The shock of the pandemic is changing the ways in which we think about the world and in which we analyze the future trajectories of development. The persistence of the Covid pandemic will likely accentuate this transformation and the prominence of the “green agenda” this year is just one of the facets of these changes. Market research as well as the numerous think-tanks will be accordingly re-calibrating the time horizons and the main themes of analysis. Greater attention to longer risks and fragilities is likely to take on greater prominence, with particular scrutiny being accorded to high-impact risk factors that have a non-negligible probability of materializing in the medium- to long-term. Apart from the risks of global warming other key risk factors involve the rising labour shortages, most notably in areas pertaining to human capital development.
The impact of the Covid pandemic on the labour market will have long-term implications, with “hysteresis effects” observed in both highly skilled and low-income tiers of the labour market. One of the most significant factors affecting the global labour market was the reduction in migration flows, which resulted in the exacerbation of labour shortages across the major migrant recipient countries, such as Russia. There was also a notable blow delivered by the pandemic to the spheres of human capital development such as education and healthcare, which in turn exacerbated the imbalances and shortages in these areas. In particular, according to the estimates of the World Health Organization (WHO) shortages can mount up to 9.9 million physicians, nurses and midwives globally by 2030.
In Europe, although the number of physicians and nurses has increased in general in the region by approximately 10% over the past 10 years, this increase appears to be insufficient to cover the needs of ageing populations. At the same time the WHO points to sizeable inequalities in the availability of physicians and nurses between countries, whereby there are 5 times more doctors in some countries than in others. The situation with regard to nurses is even more acute, as data show that some countries have 9 times fewer nurses than others.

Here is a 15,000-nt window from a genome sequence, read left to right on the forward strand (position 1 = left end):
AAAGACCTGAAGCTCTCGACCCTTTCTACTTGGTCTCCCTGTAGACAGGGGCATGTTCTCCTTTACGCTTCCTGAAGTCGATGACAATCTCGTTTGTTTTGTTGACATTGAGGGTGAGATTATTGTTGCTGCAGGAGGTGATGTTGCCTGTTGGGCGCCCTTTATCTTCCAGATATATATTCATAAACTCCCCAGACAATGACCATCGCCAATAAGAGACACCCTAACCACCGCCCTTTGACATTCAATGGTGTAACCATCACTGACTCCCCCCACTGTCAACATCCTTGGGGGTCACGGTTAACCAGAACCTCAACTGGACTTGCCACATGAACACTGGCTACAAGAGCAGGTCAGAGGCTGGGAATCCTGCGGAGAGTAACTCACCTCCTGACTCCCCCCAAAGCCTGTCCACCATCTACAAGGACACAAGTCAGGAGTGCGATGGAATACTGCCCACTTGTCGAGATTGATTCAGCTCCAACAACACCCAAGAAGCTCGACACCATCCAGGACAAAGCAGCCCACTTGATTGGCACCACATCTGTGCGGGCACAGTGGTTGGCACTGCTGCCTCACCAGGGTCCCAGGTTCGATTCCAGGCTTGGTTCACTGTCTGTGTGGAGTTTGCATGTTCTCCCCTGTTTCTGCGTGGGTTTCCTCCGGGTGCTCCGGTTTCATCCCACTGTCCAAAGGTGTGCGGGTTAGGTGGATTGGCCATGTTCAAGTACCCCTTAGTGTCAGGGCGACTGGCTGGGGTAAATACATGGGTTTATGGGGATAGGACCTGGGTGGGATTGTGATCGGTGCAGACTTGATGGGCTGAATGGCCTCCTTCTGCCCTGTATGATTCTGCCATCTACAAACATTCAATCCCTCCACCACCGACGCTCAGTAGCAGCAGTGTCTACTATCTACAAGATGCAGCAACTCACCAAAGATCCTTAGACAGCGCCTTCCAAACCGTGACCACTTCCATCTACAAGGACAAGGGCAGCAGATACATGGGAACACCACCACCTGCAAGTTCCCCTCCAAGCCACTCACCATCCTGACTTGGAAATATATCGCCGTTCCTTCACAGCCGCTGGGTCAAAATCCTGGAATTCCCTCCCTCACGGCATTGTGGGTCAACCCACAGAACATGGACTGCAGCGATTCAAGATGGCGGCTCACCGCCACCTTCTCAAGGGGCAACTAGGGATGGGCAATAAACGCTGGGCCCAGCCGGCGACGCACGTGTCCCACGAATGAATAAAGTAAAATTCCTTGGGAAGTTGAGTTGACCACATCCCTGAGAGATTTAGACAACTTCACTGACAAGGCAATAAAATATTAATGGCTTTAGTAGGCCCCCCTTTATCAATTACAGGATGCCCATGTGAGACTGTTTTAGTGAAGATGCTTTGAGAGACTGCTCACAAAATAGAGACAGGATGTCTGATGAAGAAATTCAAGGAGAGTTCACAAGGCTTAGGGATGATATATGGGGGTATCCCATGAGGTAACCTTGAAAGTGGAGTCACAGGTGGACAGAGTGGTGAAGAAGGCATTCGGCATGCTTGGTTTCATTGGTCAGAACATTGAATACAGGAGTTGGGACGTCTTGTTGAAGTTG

In the US substantial labour shortages in the healthcare sector are also expected, with anti-crisis measures falling short of substantially reversing the ailments in the national healthcare system. In particular, data published by the AAMC (Association of American Medical Colleges), suggests that the United States could see an estimated shortage of between 37,800 and 124,000 physicians by 2034, including shortfalls in both primary and specialty care.
The blows sustained by global education from the pandemic were no less formidable. These affected first and foremost the youngest generation of the globe – according to UNESCO, “more than 1.5 billion students and youth across the planet are or have been affected by school and university closures due to the COVID-19 pandemic”. On top of the adverse effects on the younger generation (see Box 1), there is also the widening “teachers gap”, namely a worldwide shortage of well-trained teachers. According to the UNESCO Institute for Statistics (UIS), “69 million teachers must be recruited to achieve universal primary and secondary education by 2030”.